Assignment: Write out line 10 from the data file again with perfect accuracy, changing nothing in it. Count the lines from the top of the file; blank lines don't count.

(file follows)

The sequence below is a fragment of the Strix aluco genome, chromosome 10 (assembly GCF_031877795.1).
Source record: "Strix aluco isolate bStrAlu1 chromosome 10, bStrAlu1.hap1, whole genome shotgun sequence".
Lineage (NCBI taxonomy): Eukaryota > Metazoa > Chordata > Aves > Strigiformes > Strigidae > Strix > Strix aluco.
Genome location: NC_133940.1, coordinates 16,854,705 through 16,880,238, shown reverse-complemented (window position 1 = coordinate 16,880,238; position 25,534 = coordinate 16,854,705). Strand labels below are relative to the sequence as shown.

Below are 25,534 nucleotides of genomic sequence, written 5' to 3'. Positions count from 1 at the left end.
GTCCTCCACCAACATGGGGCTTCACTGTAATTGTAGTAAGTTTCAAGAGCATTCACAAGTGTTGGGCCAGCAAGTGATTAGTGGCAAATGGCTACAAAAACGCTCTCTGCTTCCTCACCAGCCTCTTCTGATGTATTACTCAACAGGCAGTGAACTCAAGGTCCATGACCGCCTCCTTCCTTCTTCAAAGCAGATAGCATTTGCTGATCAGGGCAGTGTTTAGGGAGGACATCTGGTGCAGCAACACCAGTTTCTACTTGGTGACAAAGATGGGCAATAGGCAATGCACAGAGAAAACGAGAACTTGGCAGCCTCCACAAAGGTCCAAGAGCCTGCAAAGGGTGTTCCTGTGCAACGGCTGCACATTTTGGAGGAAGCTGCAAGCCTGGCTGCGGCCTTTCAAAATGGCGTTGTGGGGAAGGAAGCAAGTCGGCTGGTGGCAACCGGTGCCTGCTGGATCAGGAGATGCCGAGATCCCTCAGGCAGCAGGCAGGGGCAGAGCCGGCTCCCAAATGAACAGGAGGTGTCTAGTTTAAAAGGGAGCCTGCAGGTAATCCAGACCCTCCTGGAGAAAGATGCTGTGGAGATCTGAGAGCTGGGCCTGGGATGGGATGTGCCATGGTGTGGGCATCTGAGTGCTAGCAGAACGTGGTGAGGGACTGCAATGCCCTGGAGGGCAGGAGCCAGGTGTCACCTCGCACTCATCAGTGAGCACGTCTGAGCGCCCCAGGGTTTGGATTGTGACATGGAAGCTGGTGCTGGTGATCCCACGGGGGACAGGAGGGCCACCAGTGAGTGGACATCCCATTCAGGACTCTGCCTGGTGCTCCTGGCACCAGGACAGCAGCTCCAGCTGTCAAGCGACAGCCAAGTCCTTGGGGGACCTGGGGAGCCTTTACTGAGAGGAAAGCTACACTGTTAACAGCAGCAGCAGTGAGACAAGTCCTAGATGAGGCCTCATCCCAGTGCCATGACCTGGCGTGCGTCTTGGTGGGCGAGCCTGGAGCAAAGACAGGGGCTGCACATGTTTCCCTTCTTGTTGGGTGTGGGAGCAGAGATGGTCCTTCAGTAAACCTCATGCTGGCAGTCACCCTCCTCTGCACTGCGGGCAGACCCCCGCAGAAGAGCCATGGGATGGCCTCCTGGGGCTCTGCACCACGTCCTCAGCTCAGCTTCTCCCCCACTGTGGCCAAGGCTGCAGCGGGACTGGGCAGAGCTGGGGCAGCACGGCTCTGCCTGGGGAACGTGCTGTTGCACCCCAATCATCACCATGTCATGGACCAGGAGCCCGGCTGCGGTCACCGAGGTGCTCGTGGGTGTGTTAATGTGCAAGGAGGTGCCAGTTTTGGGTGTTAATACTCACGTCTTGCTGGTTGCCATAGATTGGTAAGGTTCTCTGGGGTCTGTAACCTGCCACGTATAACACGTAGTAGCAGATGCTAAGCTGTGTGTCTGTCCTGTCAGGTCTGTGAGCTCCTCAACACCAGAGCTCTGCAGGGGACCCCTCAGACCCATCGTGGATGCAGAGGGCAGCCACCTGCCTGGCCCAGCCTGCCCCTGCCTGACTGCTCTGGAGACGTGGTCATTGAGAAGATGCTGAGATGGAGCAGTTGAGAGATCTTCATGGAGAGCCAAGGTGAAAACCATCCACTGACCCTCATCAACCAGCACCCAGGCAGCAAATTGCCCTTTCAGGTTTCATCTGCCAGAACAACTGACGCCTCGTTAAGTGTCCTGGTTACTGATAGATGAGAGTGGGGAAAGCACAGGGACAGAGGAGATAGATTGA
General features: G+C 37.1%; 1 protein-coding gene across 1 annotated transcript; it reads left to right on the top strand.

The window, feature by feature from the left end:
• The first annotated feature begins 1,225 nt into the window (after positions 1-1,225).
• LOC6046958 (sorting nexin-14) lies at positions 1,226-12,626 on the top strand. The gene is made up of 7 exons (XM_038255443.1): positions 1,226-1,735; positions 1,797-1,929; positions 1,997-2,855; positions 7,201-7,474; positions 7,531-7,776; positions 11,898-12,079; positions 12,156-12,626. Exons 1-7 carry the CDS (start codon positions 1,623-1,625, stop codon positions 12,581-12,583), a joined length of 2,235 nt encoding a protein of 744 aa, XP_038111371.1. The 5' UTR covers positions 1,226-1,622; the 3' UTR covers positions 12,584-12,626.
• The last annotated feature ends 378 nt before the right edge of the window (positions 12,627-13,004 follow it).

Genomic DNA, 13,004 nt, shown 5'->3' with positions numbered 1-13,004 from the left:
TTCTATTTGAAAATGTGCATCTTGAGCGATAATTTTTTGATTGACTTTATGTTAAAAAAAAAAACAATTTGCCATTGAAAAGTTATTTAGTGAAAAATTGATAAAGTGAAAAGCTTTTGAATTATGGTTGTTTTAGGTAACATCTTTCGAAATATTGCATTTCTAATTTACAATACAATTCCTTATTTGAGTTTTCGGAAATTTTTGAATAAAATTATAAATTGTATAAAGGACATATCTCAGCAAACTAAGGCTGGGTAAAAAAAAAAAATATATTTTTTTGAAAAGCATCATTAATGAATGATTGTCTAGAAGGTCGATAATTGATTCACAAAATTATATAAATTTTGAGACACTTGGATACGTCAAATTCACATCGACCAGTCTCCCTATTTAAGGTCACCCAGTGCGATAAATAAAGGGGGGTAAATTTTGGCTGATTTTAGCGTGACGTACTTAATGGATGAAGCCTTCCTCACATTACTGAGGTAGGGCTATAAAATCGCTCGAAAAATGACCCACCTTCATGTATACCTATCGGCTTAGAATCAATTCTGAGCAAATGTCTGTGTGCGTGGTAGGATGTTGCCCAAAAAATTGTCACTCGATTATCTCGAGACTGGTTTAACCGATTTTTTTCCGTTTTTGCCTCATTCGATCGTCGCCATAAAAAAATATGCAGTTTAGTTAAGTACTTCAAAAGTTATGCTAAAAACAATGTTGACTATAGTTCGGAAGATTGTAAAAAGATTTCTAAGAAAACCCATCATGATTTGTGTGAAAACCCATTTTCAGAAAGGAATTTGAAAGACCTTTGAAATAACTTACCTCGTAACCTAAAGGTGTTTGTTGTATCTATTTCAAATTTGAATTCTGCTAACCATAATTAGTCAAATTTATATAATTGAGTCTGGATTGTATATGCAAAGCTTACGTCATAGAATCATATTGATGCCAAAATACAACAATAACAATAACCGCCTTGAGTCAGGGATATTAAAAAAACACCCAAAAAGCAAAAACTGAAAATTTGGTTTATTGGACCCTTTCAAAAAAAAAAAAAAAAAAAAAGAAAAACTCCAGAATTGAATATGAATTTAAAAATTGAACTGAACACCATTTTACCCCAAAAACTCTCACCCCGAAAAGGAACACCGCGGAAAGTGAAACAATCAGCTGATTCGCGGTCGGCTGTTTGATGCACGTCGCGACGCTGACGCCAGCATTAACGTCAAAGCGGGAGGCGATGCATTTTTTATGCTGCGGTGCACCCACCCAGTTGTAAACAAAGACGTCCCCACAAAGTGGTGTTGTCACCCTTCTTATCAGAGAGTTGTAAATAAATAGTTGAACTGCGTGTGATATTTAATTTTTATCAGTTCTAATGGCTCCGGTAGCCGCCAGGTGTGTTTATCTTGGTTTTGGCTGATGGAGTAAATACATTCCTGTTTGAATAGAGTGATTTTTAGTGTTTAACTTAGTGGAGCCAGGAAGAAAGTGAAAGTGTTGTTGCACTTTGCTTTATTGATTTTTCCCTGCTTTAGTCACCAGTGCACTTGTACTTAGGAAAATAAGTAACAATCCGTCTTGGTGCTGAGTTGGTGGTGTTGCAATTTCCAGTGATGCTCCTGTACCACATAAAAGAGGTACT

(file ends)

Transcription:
• LOC6046958 (sorting nexin-14) lies at positions 1,226-12,626 on the top strand. The gene is made up of 7 exons (XM_038255443.1): positions 1,226-1,735; positions 1,797-1,929; positions 1,997-2,855; positions 7,201-7,474; positions 7,531-7,776; positions 11,898-12,079; positions 12,156-12,626. Exons 1-7 carry the CDS (start codon positions 1,623-1,625, stop codon positions 12,581-12,583), a joined length of 2,235 nt encoding a protein of 744 aa, XP_038111371.1. The 5' UTR covers positions 1,226-1,622; the 3' UTR covers positions 12,584-12,626.